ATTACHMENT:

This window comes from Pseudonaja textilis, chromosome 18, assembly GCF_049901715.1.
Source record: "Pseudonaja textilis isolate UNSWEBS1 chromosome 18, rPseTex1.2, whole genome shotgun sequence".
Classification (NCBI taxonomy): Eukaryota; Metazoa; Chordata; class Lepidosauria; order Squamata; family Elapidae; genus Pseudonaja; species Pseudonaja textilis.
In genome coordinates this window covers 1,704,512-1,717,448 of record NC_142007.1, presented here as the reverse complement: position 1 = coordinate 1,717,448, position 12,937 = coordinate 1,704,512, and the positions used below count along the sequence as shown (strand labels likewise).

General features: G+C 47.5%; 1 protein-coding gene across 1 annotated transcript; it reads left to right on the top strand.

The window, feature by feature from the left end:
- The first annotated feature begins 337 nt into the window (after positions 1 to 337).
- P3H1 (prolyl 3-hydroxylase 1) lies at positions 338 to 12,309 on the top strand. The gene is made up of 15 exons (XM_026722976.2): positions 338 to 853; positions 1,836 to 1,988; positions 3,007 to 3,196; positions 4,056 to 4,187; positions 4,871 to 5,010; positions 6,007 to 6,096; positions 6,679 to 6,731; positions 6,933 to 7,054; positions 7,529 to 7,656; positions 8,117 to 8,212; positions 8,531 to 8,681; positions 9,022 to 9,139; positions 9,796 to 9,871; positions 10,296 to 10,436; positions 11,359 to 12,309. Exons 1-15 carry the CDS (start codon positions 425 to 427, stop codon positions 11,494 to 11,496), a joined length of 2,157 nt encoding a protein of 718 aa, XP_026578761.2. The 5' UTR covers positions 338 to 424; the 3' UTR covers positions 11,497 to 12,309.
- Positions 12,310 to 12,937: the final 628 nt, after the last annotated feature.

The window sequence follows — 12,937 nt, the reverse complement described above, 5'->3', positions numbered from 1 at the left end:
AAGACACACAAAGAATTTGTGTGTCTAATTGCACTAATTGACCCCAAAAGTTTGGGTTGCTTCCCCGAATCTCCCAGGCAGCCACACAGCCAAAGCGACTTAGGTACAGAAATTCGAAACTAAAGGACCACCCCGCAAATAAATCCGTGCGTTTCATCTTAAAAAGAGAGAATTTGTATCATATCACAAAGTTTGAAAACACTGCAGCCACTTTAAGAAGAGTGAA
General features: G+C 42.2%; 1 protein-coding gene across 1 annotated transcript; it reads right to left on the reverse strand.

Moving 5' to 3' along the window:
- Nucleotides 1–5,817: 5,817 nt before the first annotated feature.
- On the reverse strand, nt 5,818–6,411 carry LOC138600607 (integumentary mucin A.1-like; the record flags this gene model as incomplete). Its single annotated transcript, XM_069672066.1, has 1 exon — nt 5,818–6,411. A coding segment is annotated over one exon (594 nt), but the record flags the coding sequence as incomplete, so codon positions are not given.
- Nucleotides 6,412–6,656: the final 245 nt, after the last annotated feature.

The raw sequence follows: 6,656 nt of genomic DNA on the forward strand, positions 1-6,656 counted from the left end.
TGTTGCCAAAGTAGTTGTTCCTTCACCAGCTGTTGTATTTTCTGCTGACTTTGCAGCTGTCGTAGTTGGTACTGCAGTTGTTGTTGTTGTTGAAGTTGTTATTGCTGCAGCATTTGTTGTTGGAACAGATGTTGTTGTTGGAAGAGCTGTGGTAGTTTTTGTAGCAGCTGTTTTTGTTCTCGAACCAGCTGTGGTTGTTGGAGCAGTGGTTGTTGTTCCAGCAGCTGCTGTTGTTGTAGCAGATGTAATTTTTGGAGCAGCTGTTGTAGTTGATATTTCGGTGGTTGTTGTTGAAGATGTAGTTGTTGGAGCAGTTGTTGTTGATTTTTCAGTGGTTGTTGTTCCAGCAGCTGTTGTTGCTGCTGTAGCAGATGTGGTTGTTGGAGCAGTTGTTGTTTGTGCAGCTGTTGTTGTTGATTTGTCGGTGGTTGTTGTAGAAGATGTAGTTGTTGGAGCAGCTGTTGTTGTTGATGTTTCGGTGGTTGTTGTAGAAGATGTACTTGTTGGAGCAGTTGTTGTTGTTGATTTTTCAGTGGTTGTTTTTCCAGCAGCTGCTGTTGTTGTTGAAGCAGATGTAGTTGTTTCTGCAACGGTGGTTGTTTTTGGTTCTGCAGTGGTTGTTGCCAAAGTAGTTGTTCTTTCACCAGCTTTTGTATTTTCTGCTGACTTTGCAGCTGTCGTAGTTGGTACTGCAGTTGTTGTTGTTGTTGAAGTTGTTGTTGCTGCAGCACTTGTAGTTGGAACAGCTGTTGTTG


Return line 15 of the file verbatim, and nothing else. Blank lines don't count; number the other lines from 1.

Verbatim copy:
- On the reverse strand, nt 5,818–6,411 carry LOC138600607 (integumentary mucin A.1-like; the record flags this gene model as incomplete). Its single annotated transcript, XM_069672066.1, has 1 exon — nt 5,818–6,411. A coding segment is annotated over one exon (594 nt), but the record flags the coding sequence as incomplete, so codon positions are not given.